Some of the many ruins in ancient Khorezm, current Karakalpakstan may have been fortified residences, other military barracks or something else. However, by the end of the 9th century AD, the Amu Daria changed course again on its way to the Aral Sea, forcing the population to leave some areas for lack of irrigation water. Numerous of fortresses had to be abandoned and the land around them slowly started to turn into a desert.
As the Amu Darya forced its way into the Aral Sea, the region slowly drained and dried. Irrigation canals became fragile desert lifelines controlled by feudal lords, vulnerable to nomadic incursions and tribal war. Whenever irrigation canals were damaged, stranded cities withered and died, leaving skeletons of past glory strewn in the desert like the watermarks of high tide. Khorezm fortresses or Elliq Qala in the Uzbek language have been on the UNESCO tentative list since 2008.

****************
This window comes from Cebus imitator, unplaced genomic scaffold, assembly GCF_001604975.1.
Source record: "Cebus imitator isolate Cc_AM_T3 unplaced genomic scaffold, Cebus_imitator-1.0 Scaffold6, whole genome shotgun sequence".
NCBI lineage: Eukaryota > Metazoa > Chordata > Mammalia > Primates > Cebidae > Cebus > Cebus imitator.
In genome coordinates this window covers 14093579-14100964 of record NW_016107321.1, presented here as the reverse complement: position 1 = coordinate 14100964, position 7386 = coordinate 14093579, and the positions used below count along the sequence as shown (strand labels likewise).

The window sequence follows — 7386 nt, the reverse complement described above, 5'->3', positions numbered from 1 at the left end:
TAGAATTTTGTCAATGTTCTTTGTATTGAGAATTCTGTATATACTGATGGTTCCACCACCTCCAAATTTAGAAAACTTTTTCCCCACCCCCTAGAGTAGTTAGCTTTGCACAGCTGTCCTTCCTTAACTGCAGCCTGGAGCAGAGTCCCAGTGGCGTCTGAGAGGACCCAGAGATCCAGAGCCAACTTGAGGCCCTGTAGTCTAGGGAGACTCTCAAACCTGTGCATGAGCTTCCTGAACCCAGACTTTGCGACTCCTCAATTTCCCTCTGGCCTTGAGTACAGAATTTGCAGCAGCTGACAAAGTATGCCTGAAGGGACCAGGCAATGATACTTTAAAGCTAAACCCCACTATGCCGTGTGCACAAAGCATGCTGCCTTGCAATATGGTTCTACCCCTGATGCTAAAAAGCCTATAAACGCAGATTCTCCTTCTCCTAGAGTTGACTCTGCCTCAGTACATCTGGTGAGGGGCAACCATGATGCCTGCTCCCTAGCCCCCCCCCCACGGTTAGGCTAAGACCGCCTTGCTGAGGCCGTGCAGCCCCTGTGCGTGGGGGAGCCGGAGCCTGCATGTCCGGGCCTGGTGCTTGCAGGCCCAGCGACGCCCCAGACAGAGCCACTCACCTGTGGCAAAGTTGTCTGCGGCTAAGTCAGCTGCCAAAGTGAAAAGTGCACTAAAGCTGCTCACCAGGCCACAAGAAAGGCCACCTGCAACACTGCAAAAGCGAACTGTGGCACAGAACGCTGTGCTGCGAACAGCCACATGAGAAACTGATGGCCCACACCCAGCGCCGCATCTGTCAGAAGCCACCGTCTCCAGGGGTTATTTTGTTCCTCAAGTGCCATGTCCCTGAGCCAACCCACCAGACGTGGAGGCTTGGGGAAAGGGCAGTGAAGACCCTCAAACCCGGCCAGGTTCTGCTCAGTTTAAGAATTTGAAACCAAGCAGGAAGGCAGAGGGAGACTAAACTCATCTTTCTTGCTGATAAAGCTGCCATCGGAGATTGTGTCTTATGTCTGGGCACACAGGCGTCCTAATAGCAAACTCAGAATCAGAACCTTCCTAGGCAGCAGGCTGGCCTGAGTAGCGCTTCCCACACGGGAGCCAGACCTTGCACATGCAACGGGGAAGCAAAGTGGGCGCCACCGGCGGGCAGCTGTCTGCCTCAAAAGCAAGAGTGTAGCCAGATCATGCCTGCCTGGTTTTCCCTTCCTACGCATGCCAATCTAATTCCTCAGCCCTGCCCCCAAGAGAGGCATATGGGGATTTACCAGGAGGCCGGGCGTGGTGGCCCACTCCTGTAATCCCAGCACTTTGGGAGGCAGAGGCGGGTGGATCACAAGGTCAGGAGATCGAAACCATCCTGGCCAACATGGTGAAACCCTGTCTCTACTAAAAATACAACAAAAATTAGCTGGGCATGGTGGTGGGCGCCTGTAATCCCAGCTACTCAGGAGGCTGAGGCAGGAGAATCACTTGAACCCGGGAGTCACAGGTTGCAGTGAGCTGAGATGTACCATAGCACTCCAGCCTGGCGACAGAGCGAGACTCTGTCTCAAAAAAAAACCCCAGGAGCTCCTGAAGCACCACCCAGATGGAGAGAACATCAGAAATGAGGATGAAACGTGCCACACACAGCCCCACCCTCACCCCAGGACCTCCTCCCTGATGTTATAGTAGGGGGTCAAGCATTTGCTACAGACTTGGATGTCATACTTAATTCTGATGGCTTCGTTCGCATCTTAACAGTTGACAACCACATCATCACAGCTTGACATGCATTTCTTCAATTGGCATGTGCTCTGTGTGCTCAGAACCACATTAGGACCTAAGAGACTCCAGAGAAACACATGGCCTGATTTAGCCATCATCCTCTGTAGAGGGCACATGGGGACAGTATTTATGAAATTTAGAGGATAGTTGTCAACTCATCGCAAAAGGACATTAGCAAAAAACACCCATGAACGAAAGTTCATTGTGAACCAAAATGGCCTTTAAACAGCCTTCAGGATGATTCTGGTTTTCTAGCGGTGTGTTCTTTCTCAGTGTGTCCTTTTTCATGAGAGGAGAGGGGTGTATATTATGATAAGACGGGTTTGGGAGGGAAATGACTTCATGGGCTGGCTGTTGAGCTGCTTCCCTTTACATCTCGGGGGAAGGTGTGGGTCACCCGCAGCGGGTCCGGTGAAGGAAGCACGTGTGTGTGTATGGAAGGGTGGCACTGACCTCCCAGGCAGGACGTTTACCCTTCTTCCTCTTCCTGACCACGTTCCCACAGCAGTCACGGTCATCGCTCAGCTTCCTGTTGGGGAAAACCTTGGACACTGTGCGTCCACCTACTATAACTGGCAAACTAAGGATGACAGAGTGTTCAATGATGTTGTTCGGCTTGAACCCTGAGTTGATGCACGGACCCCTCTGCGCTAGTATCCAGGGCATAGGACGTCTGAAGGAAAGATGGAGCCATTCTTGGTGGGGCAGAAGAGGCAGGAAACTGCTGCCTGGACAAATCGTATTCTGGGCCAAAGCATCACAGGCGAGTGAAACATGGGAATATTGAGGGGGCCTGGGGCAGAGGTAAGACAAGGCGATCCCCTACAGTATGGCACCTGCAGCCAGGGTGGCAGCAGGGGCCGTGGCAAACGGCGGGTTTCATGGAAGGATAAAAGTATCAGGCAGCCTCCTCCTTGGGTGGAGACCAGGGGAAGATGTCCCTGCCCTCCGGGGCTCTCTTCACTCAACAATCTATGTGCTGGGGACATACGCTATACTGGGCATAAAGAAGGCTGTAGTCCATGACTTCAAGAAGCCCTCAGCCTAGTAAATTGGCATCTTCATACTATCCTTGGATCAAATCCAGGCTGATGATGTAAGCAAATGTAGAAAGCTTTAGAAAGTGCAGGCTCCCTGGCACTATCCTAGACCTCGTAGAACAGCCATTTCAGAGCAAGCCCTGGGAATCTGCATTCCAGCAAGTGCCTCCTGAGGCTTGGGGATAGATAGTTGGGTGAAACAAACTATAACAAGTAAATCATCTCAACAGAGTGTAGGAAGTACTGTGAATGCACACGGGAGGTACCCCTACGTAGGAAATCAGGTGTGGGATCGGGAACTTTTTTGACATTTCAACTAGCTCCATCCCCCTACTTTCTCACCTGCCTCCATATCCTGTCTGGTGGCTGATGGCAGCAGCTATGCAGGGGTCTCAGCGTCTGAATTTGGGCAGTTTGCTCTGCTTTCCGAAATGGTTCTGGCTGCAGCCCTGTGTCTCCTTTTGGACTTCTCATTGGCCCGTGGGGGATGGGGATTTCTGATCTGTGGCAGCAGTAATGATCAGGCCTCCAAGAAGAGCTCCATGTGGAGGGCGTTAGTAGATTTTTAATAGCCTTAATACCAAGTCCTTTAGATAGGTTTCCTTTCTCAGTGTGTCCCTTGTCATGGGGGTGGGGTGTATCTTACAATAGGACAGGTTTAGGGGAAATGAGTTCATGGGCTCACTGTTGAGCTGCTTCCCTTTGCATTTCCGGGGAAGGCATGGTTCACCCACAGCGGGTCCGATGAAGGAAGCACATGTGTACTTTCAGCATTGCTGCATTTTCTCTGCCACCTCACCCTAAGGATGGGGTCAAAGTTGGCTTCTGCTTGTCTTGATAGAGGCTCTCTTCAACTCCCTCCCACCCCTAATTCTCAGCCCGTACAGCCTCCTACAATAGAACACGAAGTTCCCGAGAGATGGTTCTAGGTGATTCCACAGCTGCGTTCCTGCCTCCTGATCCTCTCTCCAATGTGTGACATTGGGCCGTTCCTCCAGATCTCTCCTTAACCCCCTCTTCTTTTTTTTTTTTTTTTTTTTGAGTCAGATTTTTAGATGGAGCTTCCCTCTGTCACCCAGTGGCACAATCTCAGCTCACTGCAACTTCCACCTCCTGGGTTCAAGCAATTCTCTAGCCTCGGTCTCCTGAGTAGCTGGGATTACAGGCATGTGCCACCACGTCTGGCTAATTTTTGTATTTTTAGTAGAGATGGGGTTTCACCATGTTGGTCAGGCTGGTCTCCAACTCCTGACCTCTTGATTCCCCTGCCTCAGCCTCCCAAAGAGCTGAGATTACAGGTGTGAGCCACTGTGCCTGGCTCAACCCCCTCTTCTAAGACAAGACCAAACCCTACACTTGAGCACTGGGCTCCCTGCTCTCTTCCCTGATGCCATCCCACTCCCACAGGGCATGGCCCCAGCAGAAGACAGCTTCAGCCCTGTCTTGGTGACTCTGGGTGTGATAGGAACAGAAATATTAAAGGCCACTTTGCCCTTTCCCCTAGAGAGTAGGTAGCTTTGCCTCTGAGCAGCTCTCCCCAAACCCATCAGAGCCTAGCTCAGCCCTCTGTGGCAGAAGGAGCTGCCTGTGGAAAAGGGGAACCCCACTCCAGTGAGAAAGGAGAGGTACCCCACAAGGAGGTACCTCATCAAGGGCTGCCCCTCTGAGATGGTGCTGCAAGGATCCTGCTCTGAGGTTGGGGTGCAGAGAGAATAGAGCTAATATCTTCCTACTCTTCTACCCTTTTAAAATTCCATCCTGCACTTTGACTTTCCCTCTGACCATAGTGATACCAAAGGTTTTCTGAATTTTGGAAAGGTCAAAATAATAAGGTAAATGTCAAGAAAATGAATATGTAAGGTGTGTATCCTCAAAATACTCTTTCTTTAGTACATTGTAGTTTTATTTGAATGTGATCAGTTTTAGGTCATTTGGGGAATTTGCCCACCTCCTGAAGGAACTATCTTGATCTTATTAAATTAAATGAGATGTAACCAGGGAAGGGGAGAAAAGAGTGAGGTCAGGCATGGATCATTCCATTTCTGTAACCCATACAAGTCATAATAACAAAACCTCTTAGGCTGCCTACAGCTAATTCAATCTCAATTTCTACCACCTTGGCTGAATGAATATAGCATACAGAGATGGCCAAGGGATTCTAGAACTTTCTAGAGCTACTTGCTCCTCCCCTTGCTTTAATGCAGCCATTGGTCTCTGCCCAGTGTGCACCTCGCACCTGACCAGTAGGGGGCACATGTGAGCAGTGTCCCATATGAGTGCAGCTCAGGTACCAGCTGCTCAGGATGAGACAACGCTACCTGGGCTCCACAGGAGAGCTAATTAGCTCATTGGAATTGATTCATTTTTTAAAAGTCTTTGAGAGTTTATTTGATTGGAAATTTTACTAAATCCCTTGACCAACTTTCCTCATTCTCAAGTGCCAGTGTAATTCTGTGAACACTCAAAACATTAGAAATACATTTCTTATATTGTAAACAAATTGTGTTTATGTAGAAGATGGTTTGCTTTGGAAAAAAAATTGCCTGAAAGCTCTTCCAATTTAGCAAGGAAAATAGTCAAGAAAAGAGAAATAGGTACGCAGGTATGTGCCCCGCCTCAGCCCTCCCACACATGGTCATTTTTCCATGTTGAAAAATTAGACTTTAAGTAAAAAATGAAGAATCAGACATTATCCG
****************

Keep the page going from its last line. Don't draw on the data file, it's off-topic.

The largest of them served their purpose successfully until the 13th century when Chingis Khan razed and captured the region. The residents of the area were mainly killed or captured, towns destroyed, economy ruined and the fortresses abandoned. During the Soviet times, archaeologists got interested in fortresses, partly excavated and cleared them and the most valuable findings were taken to Russian museums and the ruins were left alone again. During the last 20 years, after the independence of Uzbekistan, the ruins have again gotten some attention and some of them have been even restored.
Anka-Kala / Angka Kala
Anka Qala belongs to the 5th-century fort that later became a 12th-century fortified caravanserai built around a courtyard with a well at its center. The fort is built on a square with double adobe walls, a narrow corridor running between the two. The outside wall, the most important for defense, would originally have been 7-8m high. Also written as Angka Qala is located four kilometers east from Koi Krylgan Kala, northeast from Khiva.